Slow read speed from fileshare to app service

Hannes Caesar 5 Reputation points
2023-05-08T07:59:16.2066667+00:00

Hello everyone,

I am trying to create a web service which purpose it is to access a subset of timeseries data, perform a simple calculation (like a sum) and return the result. The data is stored in a parquet file, which can be loaded partially by providing the wanted collumn names.
I implemented the app with flask and deployed it to an Azure App Service (App Service Plan Configuration: S2 (2 vcores, 3.5GB RAM)).
Since the amount of data is not that big at the moment (3GB parquet file), I stored the data in an azure fileshare which I mounted on to the app service. The storage specifications are: Premium Fileshare with 100GB provisioned storage). I have accounted for the memory constraint of the app service by splitting the data up during read in.

My problem is, that when reading the data from the fileshare using python, the read speed is extremely low. According to the documentation, the egress of the fileshare should be up to 110 MB/s. However I can only achieve read speeds of 10 - 20 mb/s . I also tried downloading files via the python sdk provided by azure with the same result (e.g. reading in a 160 mb csv file into a pandas dataframe takes about 8 seconds).

I am happy for any help regarding the issue. Is the network bandwidth for azure app services visible somewhere?
Would another solution (i.e. not using app service / fileshare) be better?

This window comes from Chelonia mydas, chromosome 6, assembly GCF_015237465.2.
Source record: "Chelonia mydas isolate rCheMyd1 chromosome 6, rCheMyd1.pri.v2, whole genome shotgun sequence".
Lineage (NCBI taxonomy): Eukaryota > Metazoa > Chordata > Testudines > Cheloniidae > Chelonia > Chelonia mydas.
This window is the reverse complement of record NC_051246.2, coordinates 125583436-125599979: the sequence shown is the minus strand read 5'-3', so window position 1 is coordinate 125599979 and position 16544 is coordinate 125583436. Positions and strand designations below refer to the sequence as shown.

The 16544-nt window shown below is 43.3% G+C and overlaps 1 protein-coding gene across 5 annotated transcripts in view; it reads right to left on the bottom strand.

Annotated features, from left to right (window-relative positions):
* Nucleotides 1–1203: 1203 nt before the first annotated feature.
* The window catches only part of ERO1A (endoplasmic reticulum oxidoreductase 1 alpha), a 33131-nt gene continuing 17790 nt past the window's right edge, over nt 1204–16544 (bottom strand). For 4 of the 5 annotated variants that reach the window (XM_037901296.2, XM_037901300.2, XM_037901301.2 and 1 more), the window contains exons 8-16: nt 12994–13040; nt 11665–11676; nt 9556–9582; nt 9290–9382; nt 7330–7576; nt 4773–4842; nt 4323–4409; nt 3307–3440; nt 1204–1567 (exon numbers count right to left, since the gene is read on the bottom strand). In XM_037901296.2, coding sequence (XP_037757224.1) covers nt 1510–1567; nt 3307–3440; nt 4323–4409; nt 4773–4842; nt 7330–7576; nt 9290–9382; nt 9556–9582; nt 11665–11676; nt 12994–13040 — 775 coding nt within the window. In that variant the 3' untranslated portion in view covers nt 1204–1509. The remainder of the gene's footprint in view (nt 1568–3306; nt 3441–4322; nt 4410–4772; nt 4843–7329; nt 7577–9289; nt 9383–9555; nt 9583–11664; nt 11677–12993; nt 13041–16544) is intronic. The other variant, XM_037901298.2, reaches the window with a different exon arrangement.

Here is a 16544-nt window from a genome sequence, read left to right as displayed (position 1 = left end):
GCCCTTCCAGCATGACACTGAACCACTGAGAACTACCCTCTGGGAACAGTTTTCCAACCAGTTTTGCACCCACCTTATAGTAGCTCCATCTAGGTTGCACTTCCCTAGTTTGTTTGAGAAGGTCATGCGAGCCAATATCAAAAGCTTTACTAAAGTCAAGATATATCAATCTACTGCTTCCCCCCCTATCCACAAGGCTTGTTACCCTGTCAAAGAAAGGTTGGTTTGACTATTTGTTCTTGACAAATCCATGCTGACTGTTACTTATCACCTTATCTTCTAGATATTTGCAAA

Best regards

Hannes

Azure Files
Azure Files
An Azure service that offers file shares in the cloud.
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Azure App Service
Azure App Service
Azure App Service is a service used to create and deploy scalable, mission-critical web apps.
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  1. brtrach-MSFT 15,356 Reputation points Microsoft Employee
    2023-05-10T03:02:58.1733333+00:00

    @Hannes Caesar Troubleshooting performance across multiple services is going to be tricky and ultimately, nobody here is going to be able to provide a clear solution. Opening a technical support ticket would put you in touch with someone who can see exactly what services are in play and use logs to understand the situation better.

    With that being said, there are a few things I would suggest. You'll need to play around with your settings to see if anything yields a better result.

    1. Ensure both the fileshare and Web App (along with any other services) are all in the same region. This is the most common mistake. Note that West US and West US2 (or similar) are not the same data centers. These are geographically located at least 500 miles apart and this will introduce serious latency. All services should be in West US only for example.
    2. Play around with the size of the web app. S2 is good but try using a P1v3 for example. This is the latest architecture available. Using the higher tier for an hour or two will generate a little bit more in charges but you're billed per hour so the cost to scale up, perform your test, and then scale back down should be very minor. Just don't forget to scale back down.
    3. If none of the above solutions work, you can try using Azure Blob Storage instead of Azure File Share. Azure Blob Storage is optimized for storing and retrieving large amounts of unstructured data. You can use the Azure Blob Storage SDK for Python to read and write data to Azure Blob Storage.

    Please let us know the outcome of the above steps.

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